Vancouverites turn to co-ownership to jump into red-hot market
Published Thursday, January 7, 2016 1:28PM PST
Last Updated Thursday, January 7, 2016 7:16PM PST
With skyrocketing property values, more people are turning to co-owning a house as a way to get into the real estate market, according to a Vancouver real estate lawyer.
“Over the last six to 12 months, this has become one of the hottest issues in the city for parents and their children. We’re going to see more and more of this,” said Richard Bell.
Bell not only helps clients navigate co-ownership, he’s adopted the strategy for his own family. He and his wife Reni Kind have gifted their daughter Heather Bell and her husband Andrew Stegemann 20 per cent ownership of their home in the hot Cambie neighbourhood.
The couple, in their thirties, was resigned to be renters for a long time until they sealed this arrangement.
The two couples are planning on redeveloping the West 22nd Avenue property into a duplex and a laneway house. The adult children will pay for their portion of the duplex.
“Without something like this, they’re not going to own a piece of dirt in the city,” said Richard Bell.
Some parents build laneway houses to rent to their children, but Bell prefers co-owning because it lets them build equity.
He admits it’s not for all families. Co-ownership gets a little more complicated for non-related parties but he advises having a written agreement anticipating different scenarios.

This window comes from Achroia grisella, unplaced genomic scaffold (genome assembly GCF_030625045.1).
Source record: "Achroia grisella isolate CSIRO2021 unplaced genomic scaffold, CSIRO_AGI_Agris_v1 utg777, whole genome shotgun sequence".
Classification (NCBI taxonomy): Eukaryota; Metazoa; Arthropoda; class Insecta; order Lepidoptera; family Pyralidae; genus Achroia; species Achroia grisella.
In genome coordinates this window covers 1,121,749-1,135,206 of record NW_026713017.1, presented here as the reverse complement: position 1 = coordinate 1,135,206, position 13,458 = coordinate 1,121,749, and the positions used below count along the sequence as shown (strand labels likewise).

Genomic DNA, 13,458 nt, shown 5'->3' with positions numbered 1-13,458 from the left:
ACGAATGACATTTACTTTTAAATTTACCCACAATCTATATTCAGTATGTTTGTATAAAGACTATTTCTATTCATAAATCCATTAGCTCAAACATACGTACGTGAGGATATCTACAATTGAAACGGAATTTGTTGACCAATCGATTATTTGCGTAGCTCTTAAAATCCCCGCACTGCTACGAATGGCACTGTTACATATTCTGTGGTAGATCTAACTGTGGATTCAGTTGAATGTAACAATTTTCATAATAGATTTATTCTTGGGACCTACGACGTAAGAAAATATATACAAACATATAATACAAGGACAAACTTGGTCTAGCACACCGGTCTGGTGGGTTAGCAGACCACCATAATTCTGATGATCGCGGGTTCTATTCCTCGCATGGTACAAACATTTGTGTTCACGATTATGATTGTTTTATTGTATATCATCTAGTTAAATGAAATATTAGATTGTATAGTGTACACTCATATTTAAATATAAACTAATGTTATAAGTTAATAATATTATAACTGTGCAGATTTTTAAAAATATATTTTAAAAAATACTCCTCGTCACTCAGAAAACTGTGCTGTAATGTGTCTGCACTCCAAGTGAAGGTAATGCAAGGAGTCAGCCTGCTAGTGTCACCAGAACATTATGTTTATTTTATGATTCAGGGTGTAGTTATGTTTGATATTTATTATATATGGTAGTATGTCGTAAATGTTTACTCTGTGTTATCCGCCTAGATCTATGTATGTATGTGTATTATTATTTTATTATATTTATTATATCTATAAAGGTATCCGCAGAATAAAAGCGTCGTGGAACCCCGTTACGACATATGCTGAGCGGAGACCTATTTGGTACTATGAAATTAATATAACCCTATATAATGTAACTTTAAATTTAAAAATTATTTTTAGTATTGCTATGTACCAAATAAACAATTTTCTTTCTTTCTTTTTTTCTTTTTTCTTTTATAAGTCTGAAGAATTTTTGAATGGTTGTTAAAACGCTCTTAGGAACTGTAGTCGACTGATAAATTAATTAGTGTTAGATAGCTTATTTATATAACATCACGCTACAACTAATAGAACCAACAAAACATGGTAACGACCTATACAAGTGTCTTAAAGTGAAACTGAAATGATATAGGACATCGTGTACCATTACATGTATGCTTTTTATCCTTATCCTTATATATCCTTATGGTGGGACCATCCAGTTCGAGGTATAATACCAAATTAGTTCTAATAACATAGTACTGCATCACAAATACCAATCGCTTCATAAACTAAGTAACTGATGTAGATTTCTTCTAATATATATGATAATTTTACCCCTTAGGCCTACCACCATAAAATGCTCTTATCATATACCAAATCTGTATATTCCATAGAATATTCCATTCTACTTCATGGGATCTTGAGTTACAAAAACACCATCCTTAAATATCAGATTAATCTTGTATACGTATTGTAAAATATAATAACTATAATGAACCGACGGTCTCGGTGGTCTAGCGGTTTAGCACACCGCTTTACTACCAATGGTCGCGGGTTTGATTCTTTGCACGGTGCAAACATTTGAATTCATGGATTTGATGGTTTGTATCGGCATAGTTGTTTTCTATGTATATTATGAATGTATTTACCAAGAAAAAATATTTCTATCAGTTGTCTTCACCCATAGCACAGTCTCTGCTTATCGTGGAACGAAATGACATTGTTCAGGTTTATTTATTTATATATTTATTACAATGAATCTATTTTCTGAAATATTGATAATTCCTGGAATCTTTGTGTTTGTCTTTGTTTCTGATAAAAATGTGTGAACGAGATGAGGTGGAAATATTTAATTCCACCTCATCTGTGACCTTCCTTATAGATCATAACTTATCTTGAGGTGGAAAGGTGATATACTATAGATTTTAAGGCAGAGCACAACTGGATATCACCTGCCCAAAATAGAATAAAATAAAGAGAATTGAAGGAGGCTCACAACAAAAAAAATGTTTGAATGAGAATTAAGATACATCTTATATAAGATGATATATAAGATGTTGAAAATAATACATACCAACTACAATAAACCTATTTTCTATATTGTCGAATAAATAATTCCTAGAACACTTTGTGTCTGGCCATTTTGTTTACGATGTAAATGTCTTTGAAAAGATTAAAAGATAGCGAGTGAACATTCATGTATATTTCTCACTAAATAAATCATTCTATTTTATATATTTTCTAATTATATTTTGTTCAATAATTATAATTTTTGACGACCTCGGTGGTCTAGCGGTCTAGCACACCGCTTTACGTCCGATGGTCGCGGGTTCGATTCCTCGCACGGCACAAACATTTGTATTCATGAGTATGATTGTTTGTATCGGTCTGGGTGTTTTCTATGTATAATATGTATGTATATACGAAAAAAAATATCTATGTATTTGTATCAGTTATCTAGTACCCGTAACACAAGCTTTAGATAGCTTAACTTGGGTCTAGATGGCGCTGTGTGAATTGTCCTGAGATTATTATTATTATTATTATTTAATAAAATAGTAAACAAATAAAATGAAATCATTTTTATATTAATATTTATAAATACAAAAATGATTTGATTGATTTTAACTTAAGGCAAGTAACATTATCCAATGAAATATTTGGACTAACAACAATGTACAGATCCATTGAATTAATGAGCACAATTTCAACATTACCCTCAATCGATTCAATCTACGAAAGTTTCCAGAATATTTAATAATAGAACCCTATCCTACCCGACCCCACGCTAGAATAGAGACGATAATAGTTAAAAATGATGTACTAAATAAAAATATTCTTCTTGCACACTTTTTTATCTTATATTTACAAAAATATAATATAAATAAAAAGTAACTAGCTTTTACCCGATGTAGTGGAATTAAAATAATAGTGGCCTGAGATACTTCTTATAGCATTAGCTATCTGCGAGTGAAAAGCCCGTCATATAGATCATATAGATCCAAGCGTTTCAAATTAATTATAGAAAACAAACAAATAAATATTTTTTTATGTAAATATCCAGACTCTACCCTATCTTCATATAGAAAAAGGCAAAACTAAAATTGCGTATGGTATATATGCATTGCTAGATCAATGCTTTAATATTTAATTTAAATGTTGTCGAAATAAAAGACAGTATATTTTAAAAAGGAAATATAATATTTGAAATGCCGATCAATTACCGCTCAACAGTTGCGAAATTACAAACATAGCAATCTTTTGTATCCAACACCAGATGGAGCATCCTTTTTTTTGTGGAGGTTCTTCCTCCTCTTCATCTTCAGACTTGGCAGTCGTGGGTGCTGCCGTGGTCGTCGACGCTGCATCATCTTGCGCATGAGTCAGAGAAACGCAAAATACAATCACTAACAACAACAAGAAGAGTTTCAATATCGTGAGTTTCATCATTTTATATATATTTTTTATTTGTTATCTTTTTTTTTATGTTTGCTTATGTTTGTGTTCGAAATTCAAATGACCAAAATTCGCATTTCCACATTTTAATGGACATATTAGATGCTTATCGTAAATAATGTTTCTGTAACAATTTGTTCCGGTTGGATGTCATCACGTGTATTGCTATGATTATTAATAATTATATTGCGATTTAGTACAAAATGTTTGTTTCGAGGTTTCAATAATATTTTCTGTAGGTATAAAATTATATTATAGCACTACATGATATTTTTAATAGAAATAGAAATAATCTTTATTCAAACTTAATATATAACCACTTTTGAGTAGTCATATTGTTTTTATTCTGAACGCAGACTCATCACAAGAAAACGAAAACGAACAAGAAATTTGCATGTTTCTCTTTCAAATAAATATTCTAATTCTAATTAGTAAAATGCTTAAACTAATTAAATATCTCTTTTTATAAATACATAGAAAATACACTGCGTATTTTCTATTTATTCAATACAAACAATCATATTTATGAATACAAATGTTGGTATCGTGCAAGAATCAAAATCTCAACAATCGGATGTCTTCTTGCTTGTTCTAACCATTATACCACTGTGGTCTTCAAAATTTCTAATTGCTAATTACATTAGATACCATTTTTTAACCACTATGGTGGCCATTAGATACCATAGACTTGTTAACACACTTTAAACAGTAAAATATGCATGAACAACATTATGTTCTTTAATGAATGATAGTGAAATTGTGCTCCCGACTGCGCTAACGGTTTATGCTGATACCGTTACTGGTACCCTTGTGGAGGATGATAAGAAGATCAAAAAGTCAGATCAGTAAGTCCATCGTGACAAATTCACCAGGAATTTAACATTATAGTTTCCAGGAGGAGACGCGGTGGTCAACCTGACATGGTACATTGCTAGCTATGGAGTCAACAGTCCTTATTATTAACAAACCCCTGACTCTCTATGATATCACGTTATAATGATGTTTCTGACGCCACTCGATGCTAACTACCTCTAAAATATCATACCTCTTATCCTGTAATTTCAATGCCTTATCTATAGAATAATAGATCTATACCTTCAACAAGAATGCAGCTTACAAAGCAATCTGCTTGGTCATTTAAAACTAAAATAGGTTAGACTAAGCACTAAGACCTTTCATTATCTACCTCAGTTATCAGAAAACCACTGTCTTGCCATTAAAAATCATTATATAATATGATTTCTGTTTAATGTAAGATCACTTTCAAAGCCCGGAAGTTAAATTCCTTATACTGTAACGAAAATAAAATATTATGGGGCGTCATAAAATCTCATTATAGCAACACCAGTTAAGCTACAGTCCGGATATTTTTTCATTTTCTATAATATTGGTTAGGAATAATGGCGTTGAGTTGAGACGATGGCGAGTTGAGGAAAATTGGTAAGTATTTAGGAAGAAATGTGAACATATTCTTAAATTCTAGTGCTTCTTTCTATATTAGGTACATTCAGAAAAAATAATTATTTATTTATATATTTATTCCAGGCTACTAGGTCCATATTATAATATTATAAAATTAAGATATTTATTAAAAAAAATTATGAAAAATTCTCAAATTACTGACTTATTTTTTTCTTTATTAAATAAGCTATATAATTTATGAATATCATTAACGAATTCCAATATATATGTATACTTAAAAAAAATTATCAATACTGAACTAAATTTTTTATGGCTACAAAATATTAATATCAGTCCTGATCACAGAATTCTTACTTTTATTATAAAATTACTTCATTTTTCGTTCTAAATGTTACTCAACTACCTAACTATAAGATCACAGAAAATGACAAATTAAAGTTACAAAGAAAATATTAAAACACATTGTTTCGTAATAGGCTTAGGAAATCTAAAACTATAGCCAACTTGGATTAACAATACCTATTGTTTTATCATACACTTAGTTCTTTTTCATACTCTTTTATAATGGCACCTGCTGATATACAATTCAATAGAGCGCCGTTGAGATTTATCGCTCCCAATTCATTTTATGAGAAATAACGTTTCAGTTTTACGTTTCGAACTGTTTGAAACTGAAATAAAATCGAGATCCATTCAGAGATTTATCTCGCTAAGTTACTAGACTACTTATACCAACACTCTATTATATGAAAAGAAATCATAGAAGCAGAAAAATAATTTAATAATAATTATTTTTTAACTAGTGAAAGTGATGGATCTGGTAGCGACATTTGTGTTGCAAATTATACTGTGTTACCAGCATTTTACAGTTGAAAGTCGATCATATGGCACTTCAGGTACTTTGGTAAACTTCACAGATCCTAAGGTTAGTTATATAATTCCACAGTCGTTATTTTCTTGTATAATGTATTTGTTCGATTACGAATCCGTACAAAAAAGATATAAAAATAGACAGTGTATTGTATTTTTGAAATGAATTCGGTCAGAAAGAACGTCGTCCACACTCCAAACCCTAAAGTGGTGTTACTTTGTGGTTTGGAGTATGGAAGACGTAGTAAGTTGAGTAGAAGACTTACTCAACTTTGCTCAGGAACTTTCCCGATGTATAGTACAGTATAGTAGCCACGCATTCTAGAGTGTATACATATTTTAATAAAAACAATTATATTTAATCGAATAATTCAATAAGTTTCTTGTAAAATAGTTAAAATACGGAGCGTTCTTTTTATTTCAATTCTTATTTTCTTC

“We’re really close with Heather’s family and we’re really comfortable having some of those difficult discussions,” says Stegemann.
Heather Bell says they could move into the laneway house and rent out their half of the duplex if one day they somehow couldn’t afford their share. If they had to move, she hopes the city would eventually allow them to stratify so they could sell their unit.
Acting Mayor Raymond Louie says there are no plans now to create more strata in single family neighbourhoods but they’re waiting for a report from the Chief Housing Officer which might include recommendations for further stratification.
“In any case, it’ll entail a significant amount of consultation for rezoning before that would happen,” said Louie.
Bell points out that co-ownership is not just great for the young buyer, but for the city. It creates more density while preserving the character of neighbourhoods. The Cambie corridor is rapidly transforming as single family homes make way for condos.
But what if parents can’t help out?
Vancouver realtor Jen Li has heard from many clients wanting to co-own. She’s working on a website that will connect buyers. Li cites a recent report that says 40 per cent of first-time home buyers are turning to the “Bank of Mom and Dad” for their down payment.
“What about the other 60 per cent? They also want to buy properties. Co-buying can help with the down payment which is a big issue,” said Li.
She calls her website, which has yet to be launched, “house dating” or “real estate dating” – a way for people to find financial partners in a market that’s increasingly out of reach.